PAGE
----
London- Glaciers in the Himalayas are melting at an "exceptional" rate because of global warming, threatening the water supply of millions of people in Asia, according to a study published on Monday.
The researchers found that the Himalayan glaciers have lost ice ten times more quickly over the last few decades than on average since the last major glacier expansion 400-700 years ago, a period known as the Little Ice Age.
The study, published in the journal Scientific Reports, also shows that Himalayan glaciers are shrinking far more rapidly than glaciers in other parts of the world.
A team led by researchers at the University of Leeds, UK, made a reconstruction of the size and ice surfaces of 14,798 Himalayan glaciers during the Little Ice Age.
They calculated that the glaciers have lost around 40 per cent of their area -- shrinking from a peak of 28,000 square kilometres (km2) to around 19,600 km2 today.
During that period they have also lost between 390 cubic kilometres (km3) and 586 km3 of ice, the researchers said.
The water released through that melting has raised sea levels across the world by between 0.92 millimetres (mm) and 1.38 mm, they said.
"Our findings clearly show that ice is now being lost from Himalayan glaciers at a rate that is at least ten times higher than the average rate over past centuries," said study corresponding author Jonathan Carrivick, from the University of Leeds.
"This acceleration in the rate of loss has only emerged within the last few decades, and coincides with human-induced climate change," Carrivick said.
The Himalayan mountain range is home to the world's third-largest amount of glacier ice, after Antarctica and the Arctic and is often referred to as 'the Third Pole'.
The acceleration of melting of Himalayan glaciers has significant implications for hundreds of millions of people who depend on Asia's major river systems for food and energy, the researchers said.
These rivers include the Brahmaputra, Ganges and Indus, they said.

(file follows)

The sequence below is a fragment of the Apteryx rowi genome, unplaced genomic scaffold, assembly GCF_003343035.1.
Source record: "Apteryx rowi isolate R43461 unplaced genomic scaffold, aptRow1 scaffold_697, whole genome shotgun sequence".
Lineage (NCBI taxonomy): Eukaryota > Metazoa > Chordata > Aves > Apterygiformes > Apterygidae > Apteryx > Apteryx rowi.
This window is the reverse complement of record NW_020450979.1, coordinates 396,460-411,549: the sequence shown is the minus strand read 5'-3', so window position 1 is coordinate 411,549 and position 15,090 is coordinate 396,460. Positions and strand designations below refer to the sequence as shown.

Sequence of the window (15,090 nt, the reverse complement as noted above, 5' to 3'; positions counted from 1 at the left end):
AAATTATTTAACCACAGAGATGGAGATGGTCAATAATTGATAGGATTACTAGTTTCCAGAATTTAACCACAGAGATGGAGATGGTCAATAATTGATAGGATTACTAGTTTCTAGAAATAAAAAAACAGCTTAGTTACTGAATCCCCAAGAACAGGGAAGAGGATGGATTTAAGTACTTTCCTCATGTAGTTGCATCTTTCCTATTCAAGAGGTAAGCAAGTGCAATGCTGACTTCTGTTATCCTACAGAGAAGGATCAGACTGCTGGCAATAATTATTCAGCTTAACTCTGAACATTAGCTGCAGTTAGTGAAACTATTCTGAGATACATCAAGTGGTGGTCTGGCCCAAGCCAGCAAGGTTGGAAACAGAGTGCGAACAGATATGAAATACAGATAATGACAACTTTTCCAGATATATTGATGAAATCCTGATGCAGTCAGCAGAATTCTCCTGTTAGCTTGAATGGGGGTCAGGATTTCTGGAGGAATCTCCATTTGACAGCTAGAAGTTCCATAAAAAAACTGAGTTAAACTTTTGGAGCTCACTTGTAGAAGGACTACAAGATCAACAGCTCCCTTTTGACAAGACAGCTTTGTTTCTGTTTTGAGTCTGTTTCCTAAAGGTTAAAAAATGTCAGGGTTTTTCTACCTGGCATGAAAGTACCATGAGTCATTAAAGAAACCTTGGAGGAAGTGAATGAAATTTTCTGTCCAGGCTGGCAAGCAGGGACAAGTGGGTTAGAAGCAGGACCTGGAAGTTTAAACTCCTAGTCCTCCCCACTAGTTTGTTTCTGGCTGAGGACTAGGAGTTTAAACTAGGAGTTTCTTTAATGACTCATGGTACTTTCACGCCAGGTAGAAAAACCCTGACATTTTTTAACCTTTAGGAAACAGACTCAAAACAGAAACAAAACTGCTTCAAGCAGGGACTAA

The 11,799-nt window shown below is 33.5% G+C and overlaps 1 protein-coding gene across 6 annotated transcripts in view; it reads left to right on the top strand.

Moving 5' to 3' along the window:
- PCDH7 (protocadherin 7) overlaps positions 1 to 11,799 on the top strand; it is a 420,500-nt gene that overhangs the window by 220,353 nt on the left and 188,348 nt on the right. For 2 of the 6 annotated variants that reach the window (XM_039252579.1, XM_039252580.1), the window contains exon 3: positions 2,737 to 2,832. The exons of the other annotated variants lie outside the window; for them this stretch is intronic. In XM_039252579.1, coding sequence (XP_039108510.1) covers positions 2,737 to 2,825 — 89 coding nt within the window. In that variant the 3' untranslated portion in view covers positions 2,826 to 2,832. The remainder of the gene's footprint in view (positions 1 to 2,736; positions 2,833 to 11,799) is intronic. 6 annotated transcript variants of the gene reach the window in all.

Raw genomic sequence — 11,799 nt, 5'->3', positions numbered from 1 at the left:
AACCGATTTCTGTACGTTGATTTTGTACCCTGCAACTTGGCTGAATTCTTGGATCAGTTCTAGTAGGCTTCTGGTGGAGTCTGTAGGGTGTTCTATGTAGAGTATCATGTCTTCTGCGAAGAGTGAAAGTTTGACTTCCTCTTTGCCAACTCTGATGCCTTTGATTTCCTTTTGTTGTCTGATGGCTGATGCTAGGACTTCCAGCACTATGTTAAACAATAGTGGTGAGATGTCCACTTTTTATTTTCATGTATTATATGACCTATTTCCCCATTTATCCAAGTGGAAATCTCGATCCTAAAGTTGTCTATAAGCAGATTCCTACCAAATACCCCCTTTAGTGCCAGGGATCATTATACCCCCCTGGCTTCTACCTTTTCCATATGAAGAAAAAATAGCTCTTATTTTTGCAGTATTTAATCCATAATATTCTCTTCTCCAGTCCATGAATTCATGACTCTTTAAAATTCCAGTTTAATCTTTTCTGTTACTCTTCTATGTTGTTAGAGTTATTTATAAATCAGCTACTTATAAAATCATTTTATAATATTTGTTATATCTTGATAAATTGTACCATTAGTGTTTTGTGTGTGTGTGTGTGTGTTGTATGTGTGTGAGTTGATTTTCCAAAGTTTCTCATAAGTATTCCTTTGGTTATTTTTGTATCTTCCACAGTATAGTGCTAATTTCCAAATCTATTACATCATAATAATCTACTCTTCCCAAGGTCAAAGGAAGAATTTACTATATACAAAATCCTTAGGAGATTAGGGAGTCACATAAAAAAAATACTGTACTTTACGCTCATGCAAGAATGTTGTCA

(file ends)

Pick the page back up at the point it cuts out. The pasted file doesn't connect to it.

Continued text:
The team used satellite images and digital elevation models to produce outlines of the glaciers' extent 400-700 years ago and to reconstruct' the ice surface.
The satellite images revealed ridges that mark the former glacier boundaries and the researchers used the geometry of these ridges to estimate the former glacier extent and ice surface elevation.
Comparing the glacier reconstruction to the glacier now, determined the volume and hence mass loss between the Little Ice Age and now.
The Himalayan glaciers are generally losing mass faster in the eastern regions -- taking in east Nepal and Bhutan north of the main divide.
The study suggests this variation is probably due to differences in geographical features on the two sides of the mountain range and their interaction with the atmosphere -- resulting in different weather patterns.
Himalayan glaciers are also declining faster where they end in lakes, which have several warming effects, rather than where they end on land, the researchers said.
The number and size of these lakes are increasing so continued acceleration in mass loss can be expected, they said.
Glaciers which have significant amounts of natural debris upon their surfaces are also losing mass more quickly, contributing around 46.5 per cent of total volume loss despite making up only around 7.5 per cent of the total number of glaciers.
"While we must act urgently to reduce and mitigate the impact of human-made climate change on the glaciers and meltwater-fed rivers, the modelling of that impact on glaciers must also take account of the role of factors such as lakes and debris," Carrivick added.
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